As a couple, merging your finances can be a difficult process. The ultimate goal is aligning two lifestyles. Different habits and beliefs work harmoniously together.
Money can be a problem even when you are on your own. Throwing two people in the mix can lead to interesting results. Here are some strategies to help you two come together with money. The best things you do as a couple is solving problems together, and finances can be one of them.
Why is money a big deal?
Finances play a strong role in our lives. It is not as simple as numbers exchanged by notes and coin. Money comes with emotions. If treated wrong, money can be the gatekeeper of survival. After all, money pays for shelter and food. For most of us who are fortunate, money can capture us in the loop of wanting never-ending luxury. On the other hand, having a good grasp of finances can leave us free and rewarded.
Free and rewarded – this is where I want you two to be.
Understanding that we all spend money differently is the crucial first step. We also prioritise money differently. If you are reading this, then you might be the one who prioritises finances more than the other. These differences can spark conflict.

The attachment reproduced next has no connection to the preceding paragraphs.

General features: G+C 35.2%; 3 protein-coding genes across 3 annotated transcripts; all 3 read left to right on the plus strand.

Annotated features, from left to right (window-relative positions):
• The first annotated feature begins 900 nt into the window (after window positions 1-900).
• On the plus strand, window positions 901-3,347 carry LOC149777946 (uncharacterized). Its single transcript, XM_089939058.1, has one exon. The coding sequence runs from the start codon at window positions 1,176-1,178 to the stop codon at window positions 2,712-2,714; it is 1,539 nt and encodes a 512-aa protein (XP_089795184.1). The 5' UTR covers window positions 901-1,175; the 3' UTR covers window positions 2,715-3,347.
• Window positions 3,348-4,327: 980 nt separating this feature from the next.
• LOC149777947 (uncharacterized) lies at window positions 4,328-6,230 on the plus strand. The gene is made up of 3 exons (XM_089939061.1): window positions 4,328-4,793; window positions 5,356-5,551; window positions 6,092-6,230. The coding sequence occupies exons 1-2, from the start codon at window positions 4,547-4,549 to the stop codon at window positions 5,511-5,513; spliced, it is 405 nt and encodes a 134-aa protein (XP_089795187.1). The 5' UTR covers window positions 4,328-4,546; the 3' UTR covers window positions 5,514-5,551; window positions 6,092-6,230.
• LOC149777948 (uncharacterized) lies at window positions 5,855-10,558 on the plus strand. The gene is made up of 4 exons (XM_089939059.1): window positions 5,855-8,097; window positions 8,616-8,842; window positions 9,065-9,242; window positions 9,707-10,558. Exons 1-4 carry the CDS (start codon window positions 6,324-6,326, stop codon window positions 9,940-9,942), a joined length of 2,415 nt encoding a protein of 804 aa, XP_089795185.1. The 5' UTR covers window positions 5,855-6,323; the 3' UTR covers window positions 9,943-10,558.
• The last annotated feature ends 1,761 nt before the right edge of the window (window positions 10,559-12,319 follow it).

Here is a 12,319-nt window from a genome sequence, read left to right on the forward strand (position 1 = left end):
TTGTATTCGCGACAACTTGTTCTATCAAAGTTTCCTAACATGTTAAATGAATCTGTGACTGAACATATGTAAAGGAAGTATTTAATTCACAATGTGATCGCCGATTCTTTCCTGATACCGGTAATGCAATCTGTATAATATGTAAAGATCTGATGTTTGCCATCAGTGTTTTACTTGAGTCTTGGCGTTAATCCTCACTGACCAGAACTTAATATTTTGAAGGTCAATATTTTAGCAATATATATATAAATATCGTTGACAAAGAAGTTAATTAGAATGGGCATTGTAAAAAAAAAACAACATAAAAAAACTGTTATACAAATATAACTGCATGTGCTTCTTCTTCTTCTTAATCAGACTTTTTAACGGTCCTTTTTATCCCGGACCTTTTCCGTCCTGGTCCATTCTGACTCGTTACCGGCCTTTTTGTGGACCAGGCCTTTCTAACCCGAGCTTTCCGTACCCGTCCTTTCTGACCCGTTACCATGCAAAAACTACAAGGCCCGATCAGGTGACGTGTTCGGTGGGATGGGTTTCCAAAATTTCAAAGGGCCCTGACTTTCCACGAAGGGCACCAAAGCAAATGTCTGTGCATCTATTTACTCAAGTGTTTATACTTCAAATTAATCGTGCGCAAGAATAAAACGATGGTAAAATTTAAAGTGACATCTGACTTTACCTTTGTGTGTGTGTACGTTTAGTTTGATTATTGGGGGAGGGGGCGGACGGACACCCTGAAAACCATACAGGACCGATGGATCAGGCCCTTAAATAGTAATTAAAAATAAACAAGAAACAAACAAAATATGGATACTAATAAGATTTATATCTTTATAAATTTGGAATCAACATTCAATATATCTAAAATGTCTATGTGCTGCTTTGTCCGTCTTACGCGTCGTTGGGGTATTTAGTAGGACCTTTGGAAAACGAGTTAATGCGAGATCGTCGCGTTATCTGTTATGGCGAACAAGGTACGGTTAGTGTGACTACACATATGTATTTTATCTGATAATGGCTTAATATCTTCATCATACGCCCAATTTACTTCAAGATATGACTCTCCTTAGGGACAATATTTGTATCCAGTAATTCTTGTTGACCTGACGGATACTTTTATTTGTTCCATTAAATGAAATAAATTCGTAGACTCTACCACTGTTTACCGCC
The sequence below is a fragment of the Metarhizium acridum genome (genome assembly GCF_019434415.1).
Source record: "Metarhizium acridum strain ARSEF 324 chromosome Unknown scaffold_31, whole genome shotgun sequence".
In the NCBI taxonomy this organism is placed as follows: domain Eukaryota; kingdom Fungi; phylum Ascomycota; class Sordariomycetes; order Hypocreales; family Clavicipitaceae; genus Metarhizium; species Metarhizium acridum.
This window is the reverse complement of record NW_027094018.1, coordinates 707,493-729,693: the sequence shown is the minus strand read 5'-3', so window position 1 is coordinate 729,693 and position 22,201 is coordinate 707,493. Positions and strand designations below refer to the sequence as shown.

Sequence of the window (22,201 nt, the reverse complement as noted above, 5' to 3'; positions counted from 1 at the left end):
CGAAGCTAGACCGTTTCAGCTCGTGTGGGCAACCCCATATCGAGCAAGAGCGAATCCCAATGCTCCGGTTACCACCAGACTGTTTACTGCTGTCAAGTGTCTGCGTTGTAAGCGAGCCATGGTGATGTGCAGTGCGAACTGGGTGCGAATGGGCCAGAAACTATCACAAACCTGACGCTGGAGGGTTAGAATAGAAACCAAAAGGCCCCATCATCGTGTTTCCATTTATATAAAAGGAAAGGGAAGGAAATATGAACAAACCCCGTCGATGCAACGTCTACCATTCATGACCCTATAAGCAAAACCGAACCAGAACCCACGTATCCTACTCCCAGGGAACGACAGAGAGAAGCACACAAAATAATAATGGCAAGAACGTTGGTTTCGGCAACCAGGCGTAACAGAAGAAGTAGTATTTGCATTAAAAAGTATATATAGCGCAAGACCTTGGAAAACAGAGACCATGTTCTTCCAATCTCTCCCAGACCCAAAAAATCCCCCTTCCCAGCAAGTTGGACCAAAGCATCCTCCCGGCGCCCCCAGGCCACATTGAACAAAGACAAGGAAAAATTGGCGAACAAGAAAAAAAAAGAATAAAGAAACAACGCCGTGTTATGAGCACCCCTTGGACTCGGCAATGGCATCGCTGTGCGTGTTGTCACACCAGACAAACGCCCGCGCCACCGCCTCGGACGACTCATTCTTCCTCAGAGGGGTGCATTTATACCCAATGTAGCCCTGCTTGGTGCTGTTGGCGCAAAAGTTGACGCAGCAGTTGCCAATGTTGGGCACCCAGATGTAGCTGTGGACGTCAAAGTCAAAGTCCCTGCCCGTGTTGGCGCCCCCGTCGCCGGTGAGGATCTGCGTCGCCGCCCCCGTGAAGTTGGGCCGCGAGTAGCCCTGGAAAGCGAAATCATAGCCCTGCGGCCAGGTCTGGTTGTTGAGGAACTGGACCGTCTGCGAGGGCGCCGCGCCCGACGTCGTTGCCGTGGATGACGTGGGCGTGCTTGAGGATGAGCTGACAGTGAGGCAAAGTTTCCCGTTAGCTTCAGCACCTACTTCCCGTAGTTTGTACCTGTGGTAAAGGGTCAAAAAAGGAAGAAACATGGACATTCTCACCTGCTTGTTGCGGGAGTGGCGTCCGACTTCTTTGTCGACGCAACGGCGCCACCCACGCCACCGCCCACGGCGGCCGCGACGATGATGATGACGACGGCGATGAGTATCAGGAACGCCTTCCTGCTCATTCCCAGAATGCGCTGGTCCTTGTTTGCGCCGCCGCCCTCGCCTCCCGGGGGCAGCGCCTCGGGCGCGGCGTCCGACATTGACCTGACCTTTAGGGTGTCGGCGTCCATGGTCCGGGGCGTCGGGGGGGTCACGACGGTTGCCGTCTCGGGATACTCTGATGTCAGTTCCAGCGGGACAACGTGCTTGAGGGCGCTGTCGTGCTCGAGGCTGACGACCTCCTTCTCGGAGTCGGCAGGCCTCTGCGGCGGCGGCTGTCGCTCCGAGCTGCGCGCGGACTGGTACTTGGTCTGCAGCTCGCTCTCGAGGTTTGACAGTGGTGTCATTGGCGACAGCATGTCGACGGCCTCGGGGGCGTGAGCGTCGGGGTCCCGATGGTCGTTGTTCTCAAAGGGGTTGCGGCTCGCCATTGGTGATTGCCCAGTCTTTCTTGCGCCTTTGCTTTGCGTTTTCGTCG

Conflict isn’t nice, but I want you to remember these words:
Happiness comes from solving problemsMark Manson
The act of overcoming conflict or problems as a couple will bring your most joy. Not avoiding this conflict, but coming up with a solution together. First, you will need to organise a time to sit down with your partner and look at what expenses are personal and what are shared.
Yours and Theirs Expenses
List down all your shared expenses. This can include:
- power and internet
This won’t include personal expenses, like:
- her/his/their hair appointment
- beers with mates without your partner
- personal fun money
Don’t just stop at the boring stuff, either. Come to an agreement on how much your are willing to spend on enjoyable activities you to do together. For example, put some money away for regular date activities like dinners out or the odd takeaway.
In a previous post about the basics of budgeting, I talked about using a spreadsheet as a foundational step for your finances. We are going to do the same with any expenses that you two share for the week.